Everything about The Replacements' debut was fast and furious. Sorry Ma, Forgot to Take Out the Trash, first released in 1981 on the Twin/Tone label, introduced eighteen rip-roaring nuggets primarily from the pen of Paul Westerberg. More than half were under two minutes long, and only two cracked the three-minute mark. While the lyrics were filled with aggression and the spirit of youthful rebellion, they weren't devoid of self-aware humor. And though the sound was primal, abrasive, and rough, there were melodies lurking underneath the barrage of guitars, bass, and drums. Late in 2021, Rhino reissued Sorry Ma as the third in a series of box sets, following 2020's expansion of Pleased to Meet Me (1987) and 2019's Dead Man's Pop (an alternative presentation of 1989's Don't Tell a Soul) from the Minneapolis band. While Sorry Ma isn't as experimental as those later works, it nonetheless represents the building blocks of a group that aspired to more than just so-called "punk."
Paul Westerberg (vocals/rhythm guitar), Bob Stinson (lead guitar), Tommy Stinson (bass), and Chris Mars (drums) were too in thrall to classic rock to completely shed its conventions even if they may well have subverted some of them. Band historian Bob Mehr writes in his liner notes, "Although Westerberg's preferred brand of music was simple and in-your-face - the sleazy R&B of mid-period Rolling Stones, the hooky silliness of Slade, or the paradoxical magic of a hard-rocking but emotionally vulnerable band like The Faces - Westerberg plied his trade with whomever he could. He played southern rock with hippie stoners, jammed with a crew of Sabbath-obsessed metalheads, and covered Beatles tunes with perfect precision, yet he never seemed to find what he was looking for in those scenes or with those musicians." The Replacements proved the ideal outlet for his musical visions.
Though uniformly ferocious, the songs on Sorry Ma were rhythmically varied, incorporating blues textures into the punkish "Otto" and "Rattlesnake," and slowing down the frantic tempo for the pained but sad, heartfelt "Johnny's Gonna Die" about Westerberg's encounter with a strung-out Johnny Thunders; the punk progenitor succumbed to his demons in 1991 (though rumors of foul play have lingered). The latter - with Tommy Stinson's prominent bass propelling the groove, Chris Mars in perfect sync, and Bob Stinson giving his lead guitar more room to breathe than usual - had a haunting depth that would be further plumbed in future records. Westerberg is quoted by Mehr: "I figured this aggressive style of rock music is gonna get us out of the basement, so let's go for it. But I had Dylan records and Joni Mitchell records, and I listened to Frank Sinatra and Charlie Parker and all this other shit. I did have another side that I didn't share with the band."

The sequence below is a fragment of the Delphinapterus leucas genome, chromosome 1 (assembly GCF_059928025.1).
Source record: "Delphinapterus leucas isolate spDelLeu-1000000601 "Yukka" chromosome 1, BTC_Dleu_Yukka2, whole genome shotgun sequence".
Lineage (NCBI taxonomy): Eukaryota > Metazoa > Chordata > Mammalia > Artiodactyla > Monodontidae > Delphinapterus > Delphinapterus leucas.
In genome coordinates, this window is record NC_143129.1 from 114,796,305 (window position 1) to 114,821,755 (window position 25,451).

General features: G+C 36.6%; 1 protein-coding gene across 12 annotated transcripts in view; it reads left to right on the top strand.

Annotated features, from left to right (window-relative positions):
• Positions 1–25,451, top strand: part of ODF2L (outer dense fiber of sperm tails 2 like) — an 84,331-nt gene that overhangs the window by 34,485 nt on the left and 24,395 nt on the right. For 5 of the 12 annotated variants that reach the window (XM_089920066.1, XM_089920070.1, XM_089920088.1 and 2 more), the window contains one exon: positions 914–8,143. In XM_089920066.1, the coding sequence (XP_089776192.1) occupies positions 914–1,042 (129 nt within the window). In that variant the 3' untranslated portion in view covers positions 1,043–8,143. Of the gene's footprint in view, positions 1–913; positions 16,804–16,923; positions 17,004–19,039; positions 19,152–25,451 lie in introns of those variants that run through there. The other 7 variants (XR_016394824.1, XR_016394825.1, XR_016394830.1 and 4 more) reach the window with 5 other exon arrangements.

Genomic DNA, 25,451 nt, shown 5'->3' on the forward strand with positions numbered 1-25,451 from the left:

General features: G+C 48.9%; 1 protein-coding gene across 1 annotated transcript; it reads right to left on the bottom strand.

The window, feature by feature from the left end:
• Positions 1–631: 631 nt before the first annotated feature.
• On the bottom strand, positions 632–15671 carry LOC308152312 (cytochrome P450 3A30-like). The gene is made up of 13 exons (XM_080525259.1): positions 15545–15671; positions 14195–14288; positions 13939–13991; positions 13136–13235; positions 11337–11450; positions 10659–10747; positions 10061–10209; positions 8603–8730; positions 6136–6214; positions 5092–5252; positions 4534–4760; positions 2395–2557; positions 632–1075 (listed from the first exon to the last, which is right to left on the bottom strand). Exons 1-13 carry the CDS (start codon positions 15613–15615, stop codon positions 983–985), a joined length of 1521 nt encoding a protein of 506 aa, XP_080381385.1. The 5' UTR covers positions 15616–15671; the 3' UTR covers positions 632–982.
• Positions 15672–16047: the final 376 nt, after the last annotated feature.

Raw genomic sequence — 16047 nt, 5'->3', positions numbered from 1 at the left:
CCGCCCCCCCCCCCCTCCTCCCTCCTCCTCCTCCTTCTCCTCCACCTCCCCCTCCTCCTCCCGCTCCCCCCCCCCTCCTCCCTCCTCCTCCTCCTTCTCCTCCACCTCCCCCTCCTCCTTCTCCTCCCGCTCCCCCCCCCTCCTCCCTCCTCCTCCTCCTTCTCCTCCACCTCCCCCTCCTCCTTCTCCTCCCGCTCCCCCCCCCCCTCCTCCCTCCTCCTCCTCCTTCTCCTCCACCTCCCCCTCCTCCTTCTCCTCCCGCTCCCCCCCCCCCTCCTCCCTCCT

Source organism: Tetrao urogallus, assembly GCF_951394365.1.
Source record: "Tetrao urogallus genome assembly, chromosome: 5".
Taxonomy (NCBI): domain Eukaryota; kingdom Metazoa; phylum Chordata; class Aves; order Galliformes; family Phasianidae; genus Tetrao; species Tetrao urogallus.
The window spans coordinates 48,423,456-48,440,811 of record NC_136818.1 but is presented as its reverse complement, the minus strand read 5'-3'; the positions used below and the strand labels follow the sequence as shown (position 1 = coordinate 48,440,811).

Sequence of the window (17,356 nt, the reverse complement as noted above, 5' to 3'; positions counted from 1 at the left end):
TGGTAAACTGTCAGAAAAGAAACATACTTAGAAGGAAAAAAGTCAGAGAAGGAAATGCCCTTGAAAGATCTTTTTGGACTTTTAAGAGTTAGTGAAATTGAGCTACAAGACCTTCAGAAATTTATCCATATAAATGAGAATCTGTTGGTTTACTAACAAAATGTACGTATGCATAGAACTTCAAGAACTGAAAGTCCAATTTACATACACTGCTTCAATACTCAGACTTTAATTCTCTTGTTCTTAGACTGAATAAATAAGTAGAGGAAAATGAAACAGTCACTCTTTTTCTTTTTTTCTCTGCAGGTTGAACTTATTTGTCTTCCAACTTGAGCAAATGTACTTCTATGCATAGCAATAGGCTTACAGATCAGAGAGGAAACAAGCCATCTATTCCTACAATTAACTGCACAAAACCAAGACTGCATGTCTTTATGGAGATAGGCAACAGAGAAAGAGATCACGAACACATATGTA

Westerberg wrote what he knew, so the themes revolved around girls, drugs, smokes, booze, hitchhiking, and a seemingly bleak working-class future. But it wasn't all disaffected; there's a good-natured sweetness to "Customer" ("I'm in love with the girl who works at the store/Where I'm nothing but a customer...") that's easy to overlook in the righteous clatter of the album. He wrote about music, too, name-checking the 'Mats in "Shutup," taking good-natured (?) aim at Husker Du in "Something to Du," and asserting "I Hate Music": "I hate music/It's got too many notes/Are you listening?" This reissue adds the non-LP B-side "If Only You Were Lonely" following the original album sequence. It's not hard to see why it wasn't included on the album, as it's a wry, acoustic, and melodic country-flavored ballad. But it points to the ambition and versatility of the group as strongly as "Johnny's Gonna Die," albeit with a completely different sensibility. In addition to writing accessible lyrics, Westerberg rarely forgot about the importance of a strong melodic hook. He confesses in the liner notes, "I was into all the top 40 hits - the ones by people like Edward Bear ['Last Song'] that you find on that Have a Nice Day series by Rhino. I was glued to those records...I can't spend much time on anything that isn't catchy."
The second CD, Raised in the City - The Early Recordings, offers about an hour of music: 25 tracks, only eight of which have previously been released (all on Rhino's 2008 expanded edition of Sorry Ma). This fulsome assortment of demos, "Basement Versions," and rehearsals dates to March-October 1980 as the band was on the cusp of a label contract. Westerberg and co. were developing their blunt-force rock-and-roll attack on such early numbers as the catchy "Try Me" and rockabilly-rooted "Lookin' for Ya." That pair of tunes was entered into a local talent contest in part administered by Twin/Tone; the band, then known as The Impediments, summarily received a rejection letter. A second demo session (and first as The Replacements) yielded even more promising material including the ferocious "Raised in the City" and the snarling "Shutup," the latter of which would make the 'Mats' album debut. The third demo session here, recorded in July 1980, boasted even more songs that would catch Twin/Tone's ear, such as "I Hate Music," "Otto," "Shiftless When Idle," and "More Cigarettes." These are even rawer and more unvarnished than the album versions, all aggression and aural assault but with the occasional twinge of Motown or the blues. The final demo here, from October, is equally revealing as the band attempted a clutch of new songs (including the tongue-in-cheek, midtempo "Basement Jam") and tried "We'll Get Drunk" and "Johnny's Gonna Die" in alternative arrangements. Sound quality is variable from session to session, but the historical significance outweighs the audio deficiencies.